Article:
What is Message Oriented Middleware? Example

Messaging is a technique where data is transferred as a message payload between a sender and receiver system. The sender and receiver could be applications, services, or other components. Message Oriented Middleware (MOM) is the software or hardware infrastructure supporting this messaging style of communication.

What is Message Oriented Middleware?

Message Oriented Middleware (MoM) is a form of middleware that allows applications to communicate with each other via Message Oriented Middleware (MoM).

Applications do not need to know anything about the application which receives the message. The only thing they need is a channel or queue where they can send their messages.

Message-oriented middleware is often used to enable communication between applications running on different operating systems or in different environments. It is typically implemented within the network infrastructure, but it can also be implemented on desktop computers or servers. Because MOM runs within the network infrastructure, it does not require developers to make changes to their applications. Instead, it enables applications to interact using a common message format.

The term MOM is used in enterprise software development to refer to software products that serve as messaging protocols for distributed transaction processing, transport, and routing.

Message Oriented Middleware Examples

Message Oriented Middleware (MOM) allows application modules to be distributed over heterogeneous platforms and reduces the complexity of developing applications that span multiple operating systems and network protocols. MOM provides services that allow an application program to send or receive messages, map a message queue to a local resource, and set up a message handler that can process the messages as they arrive on the queue.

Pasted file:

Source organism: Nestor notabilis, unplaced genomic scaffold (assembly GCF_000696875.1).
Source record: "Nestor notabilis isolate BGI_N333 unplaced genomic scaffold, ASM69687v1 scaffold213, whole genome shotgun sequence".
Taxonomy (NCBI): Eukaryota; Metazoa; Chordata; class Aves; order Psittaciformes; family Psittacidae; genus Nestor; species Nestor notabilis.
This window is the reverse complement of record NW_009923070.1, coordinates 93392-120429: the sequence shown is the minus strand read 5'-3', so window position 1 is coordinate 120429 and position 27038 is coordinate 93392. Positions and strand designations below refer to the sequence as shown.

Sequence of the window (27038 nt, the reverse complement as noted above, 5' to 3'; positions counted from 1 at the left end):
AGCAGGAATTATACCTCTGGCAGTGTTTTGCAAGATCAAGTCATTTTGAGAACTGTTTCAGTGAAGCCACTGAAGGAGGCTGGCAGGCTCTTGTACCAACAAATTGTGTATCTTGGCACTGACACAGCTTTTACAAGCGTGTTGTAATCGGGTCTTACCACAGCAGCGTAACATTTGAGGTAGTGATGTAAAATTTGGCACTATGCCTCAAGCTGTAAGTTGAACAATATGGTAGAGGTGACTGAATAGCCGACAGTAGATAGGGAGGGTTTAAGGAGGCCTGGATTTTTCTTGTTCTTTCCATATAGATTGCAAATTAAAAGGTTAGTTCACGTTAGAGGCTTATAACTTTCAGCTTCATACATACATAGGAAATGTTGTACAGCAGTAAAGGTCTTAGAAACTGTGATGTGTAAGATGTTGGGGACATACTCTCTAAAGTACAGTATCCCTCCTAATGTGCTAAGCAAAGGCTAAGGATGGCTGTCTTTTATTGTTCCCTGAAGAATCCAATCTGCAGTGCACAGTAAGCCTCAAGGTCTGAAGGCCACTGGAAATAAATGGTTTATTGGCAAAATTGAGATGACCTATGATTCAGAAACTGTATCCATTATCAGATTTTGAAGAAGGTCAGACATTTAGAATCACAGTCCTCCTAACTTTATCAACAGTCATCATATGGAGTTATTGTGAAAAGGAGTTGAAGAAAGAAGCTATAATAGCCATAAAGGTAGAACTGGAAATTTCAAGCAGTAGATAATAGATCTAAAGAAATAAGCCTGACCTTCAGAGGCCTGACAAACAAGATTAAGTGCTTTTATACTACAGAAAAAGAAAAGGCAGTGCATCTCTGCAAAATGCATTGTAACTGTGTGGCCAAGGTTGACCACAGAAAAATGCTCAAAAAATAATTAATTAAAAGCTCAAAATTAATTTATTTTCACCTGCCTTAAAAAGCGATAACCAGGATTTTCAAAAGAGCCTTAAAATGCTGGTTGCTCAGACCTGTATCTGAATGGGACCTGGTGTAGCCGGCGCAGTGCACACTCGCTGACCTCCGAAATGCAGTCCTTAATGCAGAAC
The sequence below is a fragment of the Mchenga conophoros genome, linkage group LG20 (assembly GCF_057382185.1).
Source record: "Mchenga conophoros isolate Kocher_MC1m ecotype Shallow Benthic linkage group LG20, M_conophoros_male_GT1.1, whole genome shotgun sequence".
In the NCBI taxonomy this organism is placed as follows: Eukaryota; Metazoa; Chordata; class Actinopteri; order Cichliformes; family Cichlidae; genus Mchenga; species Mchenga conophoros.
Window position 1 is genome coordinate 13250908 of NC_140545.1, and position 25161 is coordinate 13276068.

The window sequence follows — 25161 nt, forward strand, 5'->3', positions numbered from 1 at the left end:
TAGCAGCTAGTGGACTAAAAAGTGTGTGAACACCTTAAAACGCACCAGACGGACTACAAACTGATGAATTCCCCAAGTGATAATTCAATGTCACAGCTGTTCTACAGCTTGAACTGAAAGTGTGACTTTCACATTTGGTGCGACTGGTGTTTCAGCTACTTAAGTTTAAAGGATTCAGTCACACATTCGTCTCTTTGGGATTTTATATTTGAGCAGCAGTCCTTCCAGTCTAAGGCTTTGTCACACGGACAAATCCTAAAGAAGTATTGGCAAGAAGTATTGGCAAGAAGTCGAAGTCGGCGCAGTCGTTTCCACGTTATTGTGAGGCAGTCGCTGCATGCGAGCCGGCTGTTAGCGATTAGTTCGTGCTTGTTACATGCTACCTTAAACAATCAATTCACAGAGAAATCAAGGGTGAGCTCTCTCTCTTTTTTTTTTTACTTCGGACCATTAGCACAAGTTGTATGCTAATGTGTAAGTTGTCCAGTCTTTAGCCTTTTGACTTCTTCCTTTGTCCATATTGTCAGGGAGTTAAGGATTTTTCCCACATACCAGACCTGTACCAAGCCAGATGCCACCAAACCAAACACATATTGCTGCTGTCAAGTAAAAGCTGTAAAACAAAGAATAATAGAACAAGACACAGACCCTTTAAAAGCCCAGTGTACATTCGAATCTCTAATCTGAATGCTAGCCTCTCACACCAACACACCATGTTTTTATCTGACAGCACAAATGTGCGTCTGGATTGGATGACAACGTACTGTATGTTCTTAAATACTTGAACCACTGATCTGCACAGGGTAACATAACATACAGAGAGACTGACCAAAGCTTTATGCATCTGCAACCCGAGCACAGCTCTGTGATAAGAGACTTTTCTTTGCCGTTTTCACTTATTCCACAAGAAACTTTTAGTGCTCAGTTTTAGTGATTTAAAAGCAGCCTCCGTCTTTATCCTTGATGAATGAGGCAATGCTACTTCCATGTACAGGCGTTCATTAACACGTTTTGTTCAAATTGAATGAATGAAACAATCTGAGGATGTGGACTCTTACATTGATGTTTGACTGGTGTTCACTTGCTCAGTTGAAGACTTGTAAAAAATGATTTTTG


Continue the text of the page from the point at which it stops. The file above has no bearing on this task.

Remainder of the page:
Message Oriented Middleware (MOM) is software or hardware infrastructure supporting sending and receiving messages between distributed systems. MOM allows application modules to be distributed over heterogeneous platforms and reduces the complexity of developing applications that span multiple operating systems and network protocols. MOM provides services that allow an application program to send or receive messages, map a message queue to a local resource, and set up a message handler that can process the messages as they arrive on the queue.

MOM is used in enterprise software to facilitate communication between mutually interacting software agents. Agents may include programs, people, databases, or devices. In addition, agents may interact with one another either directly or indirectly through intermediary agents.

Message Oriented Architecture

A message oriented architecture typically consists of a number of components:

A message queue: This is the basic queue mechanism where messages are stored in a FIFO fashion. Messages are addressed to a specific recipient so that each client can communicate with others by sending them messages.

A broker: The broker takes care of the actual act of sending messages from one place to another. It is usually a separate process that runs on one or more machines, and it also keeps track of what recipients have read a message and which ones still have it in their queues.

A client application: These applications create, send and receive messages, and they interact with the broker through some sort of protocol (REST, AMQP, etc.).

Related:

Message Oriented Communication in Distributed SystemMessage Oriented Communication in Distributed Computing
What is Message Oriented Communication?Message Oriented Architecture Patterns
What are Message Oriented Middleware Examples?What is Message Oriented Architecture?